Learn how United Way is helping
Modified on 12/31/2020 at 04:55pm

This year, the pandemic and all of the life changes that came with it, has led to greater need in our community than previous years. United Way is one of those organizations that can unite people to tackle challenges on a scale no single individual or organization can do on their own.

Click below to find out more about what the United Way does and the partner agencies they support.

Support the “We are UNITED” campaign

How the United Way of Johnson & Washington Counties is making a difference in a year like no other

United Way’s 211 helpline

211, a vital service supported by United Way, makes sure everyone who needs help can get it – for free. In Iowa alone, the United Way 211 service took nearly 58,000 COVID-19 related calls between March and August.

Disaster relief

Over the last eight months, United Way of Johnson & Washington Counties (UWJWC) has worked tirelessly to do all they can to mitigate the immediate impact of the coronavirus as well as support individuals affected by the devastating derecho storm. Quickly United Way adopted the mantra “Respond, Recover,Reimagine &Rebuild.

The UWJWC Community Disaster Relief to date has provided assistance for Food, Household Cleaning Supplies, Medications & Rent for:

  • 154 Households
  • 227 Adults
  • 206 Children

They also ignited a network of volunteers who have made over 3,000 face masks for community members and partner agencies.

COVID-19 and mental health

The COVID-19 pandemic, and all the life changes that came with it, has had a universally negative effect on mental health. For some, there has been a tangible loss of family or friends, or in income or jobs. For others, the loss is less tangible, and the effects are connected to a lack of routine and stability. Experts now worry how the winter months might exacerbate this crisis when cold weather, less sunlight, and increased isolation are factored in.

The American Psychiatric Association Publishing reports 64% of people are concerned their mental illness will worsen due to the pandemic.  According to NAMI, a disproportionate number of people are part of Indigenous and LBGTQA+ communities. Making sure everyone has the same access to mental health support is part of United Way’s commitment to equity.

Eviction and unemployment

Housing and unemployment insurance claims are highly impacted by the COVID-19 pandemic. It is hard to imagine being evicted from one’s home during the COVID crisis. The underlying problem of many threatened evictions is a loss of income. United Way’s Partner Agencies are prioritizing work to assist clients with unemployment assistance as there is a massive backlog of claims with Iowa Workforce Development.

Requests for legal help with public benefits by Johnson and Washington County residents for the first 10 months of the year rose from 73 in 2019 to 86 in 2020. Most of the 86 requests in 2020 were for unemployment insurance cases compared to 32 in 2019, which more than doubled to 68 in 2020.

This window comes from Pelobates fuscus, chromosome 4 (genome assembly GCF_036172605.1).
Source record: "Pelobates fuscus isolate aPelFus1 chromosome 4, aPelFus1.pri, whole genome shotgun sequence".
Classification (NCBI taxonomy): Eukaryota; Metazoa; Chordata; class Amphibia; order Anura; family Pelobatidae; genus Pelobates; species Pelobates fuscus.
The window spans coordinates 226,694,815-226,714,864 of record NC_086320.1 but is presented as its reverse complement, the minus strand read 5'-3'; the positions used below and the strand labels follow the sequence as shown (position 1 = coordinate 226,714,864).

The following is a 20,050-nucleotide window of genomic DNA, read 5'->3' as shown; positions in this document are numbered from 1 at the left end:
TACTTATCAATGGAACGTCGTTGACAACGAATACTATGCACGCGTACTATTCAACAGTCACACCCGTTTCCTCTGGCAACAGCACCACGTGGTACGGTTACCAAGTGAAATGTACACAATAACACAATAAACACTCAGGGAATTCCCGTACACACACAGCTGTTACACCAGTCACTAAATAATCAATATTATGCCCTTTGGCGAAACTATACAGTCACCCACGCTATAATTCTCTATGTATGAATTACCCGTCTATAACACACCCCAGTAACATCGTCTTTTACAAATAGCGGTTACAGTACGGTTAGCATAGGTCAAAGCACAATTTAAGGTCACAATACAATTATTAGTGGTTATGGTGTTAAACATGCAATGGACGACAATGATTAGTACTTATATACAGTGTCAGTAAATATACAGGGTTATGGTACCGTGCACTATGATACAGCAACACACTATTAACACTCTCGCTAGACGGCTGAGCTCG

Food insecurity

The Hamilton Project reports that since the COVID-19 pandemic began, food insecurity is prevalent now more than ever and increasing at record levels. United Way Partner agencies report there has always been food insecurity, but COVID-19 really made this issue more critical for many families in our community. Families who were not experiencing food insecurity prior to COVID-19 are now experiencing it because of the pandemic’s effects.

Since the pandemic began, in North Liberty, the United Way has seen 148 new families reach out in need of food support services and since March, 560 homes received food deliveries for immunocompromised, quarantine, or otherwise homebound individuals. Information from the nearly 150 new families indicates these households were not in need prior to the pandemic’s start.

Holiday Adopt-A-Family

In 2019, United Way of Johnson & Washington Counties connected 44 local families (213 individuals) with adopters through the Holiday Adopt-A-Family program. Over 30 families have already been referred to United Way for the 2020 holiday season.

Staffing needs for non-profits

One United Way partner agency reports having lost 60% of their volunteer force as it was comprised of mostly older individuals who do not feel safe working with the public anymore or are at high risk. Making up for this loss with paid staff, coupled with purchasing PPE for staff and clients, has imposed a large, unanticipated negative impact on agency budgets.

Where can I find more information about United Way of Johnson & Washington Counties?

Find out more about what the United Way does, and the partner agencies they support.

How can I support the 2020 “We are UNITED” campaign?